Tuesday, May 31, 2011

Paddle to the Sea Part 3: Verona to Fort Point Maine

Basics: Verona Island landing: Plenty of parking, no facilities (public toilets are available along the harbor in nearby Bucksport)

Fort Point State Park: Stockton Springs $2 per person entrance fees. Pit Toilets. Not technically a launch site and a rather long haul to the water.

High Tide: 10AM. Launch 12:20PM, finish 2:04PM, 8 miles.

What a difference a week makes! Our third leg would be on a bright day with temperatures in the 80’s. Rather than barely seeing the far side of the river, we could easily see four miles ahead. Rather than cringing as we waded in to launch, we welcomed the cooling powers of 50 degree water. This leg would take us from Verona Island to Fort Point in Stockton Springs.

This is the trip I looked forward to the most. I’ve been along Verona Island many times, but generally at peak or ebb tides. Today we’d be riding at mid tide, flying through the Penobscot Narrows. For as I taught Webelos again and again, the Bernoulli Principle states that water does not compress, so where it narrows it flows faster.

It is also one of the most scenic areas, with Fort Knox, the bridges, and Sandy Point, as well as the high banks which caused the Penobscot to once be known as the “Rhine of America.”
We started at the Verona Ramp in a confused back eddy created near the island. A pleasant whiff of crushed wood fiber from the Verso plant confirmed that the wind was from the north. Cormorants and seagulls decorated nearby rocks, but not a single buzzard was in sight.

Soon we were in the downstream current, which didn’t seem too bad by the bridges, but was easily dragging this buoy under.
New to the shore was this cross.
Old to the shore were the bright rocks and high walls. Overhead a flock of young ring bills passed by, one after another, their brownish bodies dark against the sky.

We clung close to Stockton Springs shore. I couldn’t help but look longingly to Odom Ledge and what looked to be several seals there. But pupping season is near, if it’s not already here. Seal pups nurse as few as 14 times, and cannot afford to miss a feeding. Since seals are often nervous in the presence of kayaks we wanted to stay at least a quarter of a mile away.

In place of observing seals, I watched the crowds at the beach. What a rarity, to have such a warm Memorial Day! Sandy Point is a free beach located in Stockton Springs, and a sandy beach to boot. Since it’s in a cove, it does not have the strong currents we enjoyed further off shore. There is plenty of parking, but no facilities.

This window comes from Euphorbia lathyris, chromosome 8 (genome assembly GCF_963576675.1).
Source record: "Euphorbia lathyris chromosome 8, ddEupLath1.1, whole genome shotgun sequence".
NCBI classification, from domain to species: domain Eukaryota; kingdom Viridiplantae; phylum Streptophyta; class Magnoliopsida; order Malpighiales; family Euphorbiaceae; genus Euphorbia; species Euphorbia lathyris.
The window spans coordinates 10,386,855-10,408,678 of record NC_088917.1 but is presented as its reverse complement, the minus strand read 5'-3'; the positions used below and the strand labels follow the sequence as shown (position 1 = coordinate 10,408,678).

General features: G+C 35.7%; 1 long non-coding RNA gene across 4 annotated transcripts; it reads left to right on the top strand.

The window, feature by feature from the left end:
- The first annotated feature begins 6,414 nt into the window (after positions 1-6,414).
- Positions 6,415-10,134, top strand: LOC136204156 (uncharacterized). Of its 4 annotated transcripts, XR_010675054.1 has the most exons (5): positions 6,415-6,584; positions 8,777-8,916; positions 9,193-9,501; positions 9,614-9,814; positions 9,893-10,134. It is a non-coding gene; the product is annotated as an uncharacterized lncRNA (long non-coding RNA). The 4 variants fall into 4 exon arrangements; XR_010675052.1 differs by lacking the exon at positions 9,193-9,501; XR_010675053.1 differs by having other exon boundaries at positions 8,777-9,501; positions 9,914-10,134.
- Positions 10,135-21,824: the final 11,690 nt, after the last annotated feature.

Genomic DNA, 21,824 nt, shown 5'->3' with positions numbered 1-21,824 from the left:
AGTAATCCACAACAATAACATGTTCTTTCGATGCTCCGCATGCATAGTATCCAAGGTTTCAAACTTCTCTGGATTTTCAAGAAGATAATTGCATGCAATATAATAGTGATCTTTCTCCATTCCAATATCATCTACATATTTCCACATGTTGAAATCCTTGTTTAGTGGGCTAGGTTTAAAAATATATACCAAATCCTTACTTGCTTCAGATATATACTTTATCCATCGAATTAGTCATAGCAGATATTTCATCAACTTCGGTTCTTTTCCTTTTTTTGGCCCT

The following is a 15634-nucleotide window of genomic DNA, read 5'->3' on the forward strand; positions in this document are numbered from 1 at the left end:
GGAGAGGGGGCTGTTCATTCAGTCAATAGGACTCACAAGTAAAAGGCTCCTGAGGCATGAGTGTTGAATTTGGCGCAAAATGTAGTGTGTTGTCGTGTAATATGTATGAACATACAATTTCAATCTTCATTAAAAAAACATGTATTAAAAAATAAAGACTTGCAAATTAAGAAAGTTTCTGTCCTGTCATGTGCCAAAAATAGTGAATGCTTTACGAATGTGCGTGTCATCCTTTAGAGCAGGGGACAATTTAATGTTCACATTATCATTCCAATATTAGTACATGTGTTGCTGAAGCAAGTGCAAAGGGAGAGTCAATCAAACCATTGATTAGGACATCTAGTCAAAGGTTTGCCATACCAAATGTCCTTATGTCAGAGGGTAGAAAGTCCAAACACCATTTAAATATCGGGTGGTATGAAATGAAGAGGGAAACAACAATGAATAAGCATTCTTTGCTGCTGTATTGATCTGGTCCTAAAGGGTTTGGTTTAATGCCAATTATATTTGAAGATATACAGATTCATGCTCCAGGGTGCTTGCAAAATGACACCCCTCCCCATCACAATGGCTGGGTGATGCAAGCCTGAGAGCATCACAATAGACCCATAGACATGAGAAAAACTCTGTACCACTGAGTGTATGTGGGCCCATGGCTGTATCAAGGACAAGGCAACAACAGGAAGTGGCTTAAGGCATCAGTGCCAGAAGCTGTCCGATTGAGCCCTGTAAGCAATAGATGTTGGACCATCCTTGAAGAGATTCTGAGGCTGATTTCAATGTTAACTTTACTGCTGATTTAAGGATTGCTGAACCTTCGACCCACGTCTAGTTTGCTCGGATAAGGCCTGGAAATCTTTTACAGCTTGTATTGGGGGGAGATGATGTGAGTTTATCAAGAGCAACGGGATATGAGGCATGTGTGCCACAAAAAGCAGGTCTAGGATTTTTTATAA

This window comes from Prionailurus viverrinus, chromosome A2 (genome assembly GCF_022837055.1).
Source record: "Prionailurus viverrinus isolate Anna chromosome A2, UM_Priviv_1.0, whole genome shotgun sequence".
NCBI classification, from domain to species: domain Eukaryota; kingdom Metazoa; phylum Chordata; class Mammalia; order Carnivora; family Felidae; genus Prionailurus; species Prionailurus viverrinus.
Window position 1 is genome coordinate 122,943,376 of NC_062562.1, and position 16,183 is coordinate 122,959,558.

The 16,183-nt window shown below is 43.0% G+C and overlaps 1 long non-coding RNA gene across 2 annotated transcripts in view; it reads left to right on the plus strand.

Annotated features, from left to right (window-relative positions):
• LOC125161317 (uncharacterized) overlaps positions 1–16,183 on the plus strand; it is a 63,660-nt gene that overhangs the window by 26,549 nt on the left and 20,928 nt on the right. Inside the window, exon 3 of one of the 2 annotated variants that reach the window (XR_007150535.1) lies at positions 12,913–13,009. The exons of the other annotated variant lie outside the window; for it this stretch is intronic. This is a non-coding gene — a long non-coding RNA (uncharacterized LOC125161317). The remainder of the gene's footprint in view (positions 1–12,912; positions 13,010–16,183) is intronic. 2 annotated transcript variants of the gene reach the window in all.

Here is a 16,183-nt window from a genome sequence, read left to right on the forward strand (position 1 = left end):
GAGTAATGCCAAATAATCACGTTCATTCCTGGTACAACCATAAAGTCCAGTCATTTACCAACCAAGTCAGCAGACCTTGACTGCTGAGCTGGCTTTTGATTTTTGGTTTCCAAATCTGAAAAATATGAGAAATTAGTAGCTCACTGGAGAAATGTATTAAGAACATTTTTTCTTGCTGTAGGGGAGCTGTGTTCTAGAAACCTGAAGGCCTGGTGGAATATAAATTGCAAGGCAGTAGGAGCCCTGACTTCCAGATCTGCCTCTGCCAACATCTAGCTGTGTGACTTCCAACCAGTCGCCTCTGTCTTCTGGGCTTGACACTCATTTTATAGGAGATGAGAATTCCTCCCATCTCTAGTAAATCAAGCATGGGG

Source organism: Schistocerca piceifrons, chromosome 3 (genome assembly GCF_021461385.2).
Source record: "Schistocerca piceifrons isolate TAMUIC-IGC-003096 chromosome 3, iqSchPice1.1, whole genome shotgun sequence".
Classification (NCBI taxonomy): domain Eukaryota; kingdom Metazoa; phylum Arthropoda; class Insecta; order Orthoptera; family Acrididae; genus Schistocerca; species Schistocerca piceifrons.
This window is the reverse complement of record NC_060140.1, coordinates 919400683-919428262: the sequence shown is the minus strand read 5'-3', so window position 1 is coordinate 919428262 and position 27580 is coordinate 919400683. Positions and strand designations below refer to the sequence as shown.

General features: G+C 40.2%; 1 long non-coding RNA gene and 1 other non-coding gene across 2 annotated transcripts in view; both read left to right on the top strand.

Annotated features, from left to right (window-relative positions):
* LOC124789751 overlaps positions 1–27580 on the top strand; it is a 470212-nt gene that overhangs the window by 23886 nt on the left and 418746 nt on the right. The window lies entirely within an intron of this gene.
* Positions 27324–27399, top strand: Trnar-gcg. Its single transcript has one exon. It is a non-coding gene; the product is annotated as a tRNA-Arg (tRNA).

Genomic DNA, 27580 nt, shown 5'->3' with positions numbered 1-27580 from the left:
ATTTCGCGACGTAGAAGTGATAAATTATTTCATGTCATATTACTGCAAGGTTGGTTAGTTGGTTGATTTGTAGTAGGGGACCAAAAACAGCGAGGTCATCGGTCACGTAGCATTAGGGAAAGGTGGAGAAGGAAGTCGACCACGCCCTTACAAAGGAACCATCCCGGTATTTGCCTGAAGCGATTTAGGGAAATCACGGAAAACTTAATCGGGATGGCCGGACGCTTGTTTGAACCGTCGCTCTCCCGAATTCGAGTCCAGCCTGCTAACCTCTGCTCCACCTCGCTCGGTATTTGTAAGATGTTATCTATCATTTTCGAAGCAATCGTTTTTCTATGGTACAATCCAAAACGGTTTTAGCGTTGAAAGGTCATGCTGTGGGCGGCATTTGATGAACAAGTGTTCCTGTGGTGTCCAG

Just below the beach was an abandoned set of pilings which have become a nesting colony for cormorants. My guide books describe cormorant nests as large and bulky, but they seem pretty basic compared to the more ostentatious nests of eagles and osprey.
Next were the beautiful shore houses of Sandy Point. We pulled out of the current to inspect this solidly constructed boat house, and admire the other houses.
A tall dune marks Sandy Point, atop the dune was a gazebo belonging to Hersey Retreat. That dune is a glacial esker, which has been eroding away, creating the sandy beach along the shore.

Beyond Sandy Point was a deep cove. We intended to follow along the cove shore, but we could hear a seal barking in caution. I didn’t see any ledges on the chart, and the shoreline seemed to be mostly marsh, but the sounds of distress were obvious. Rather than disturb a seal we opted to paddle straight to Fort Point. And what a great ride it was, with the wind to our backs and waves perfectly designed to aid us without requiring too much attention on our part.

At Fort Point folks were also out in abundance. Swimming is not allowed at Fort Point because of the strong currents. We rode those current out and took a few pictures of the lighthouse, before returning upstream to the dock.

It looked like it would be a challenge getting our kayaks to the top of the ramp, so instead we hauled them up the bank, which was also not an easy task.
A final picture of a sailboat at the base of Verona Island


  1. Someone has a new panoramic camera lens? ;-) Your first photo in this blog post, maybe it is your husband in the yellow kayak? would make a great banner photo for your blog! Great photos and narrative!

  2. Great minds think alike, I am thinking of that photo as a new banner too. But I need to do one more post with the old banner first.
    We don't have a panoramic cramera, but I am fond of chopping photos down to that format.

  3. I love the Ft Point location and the state wharf is a great place to tie up and fish. We go there often and let the dogs run on the sand bar point.

  4. That's a good point, I bet those currents make for some great fishing there.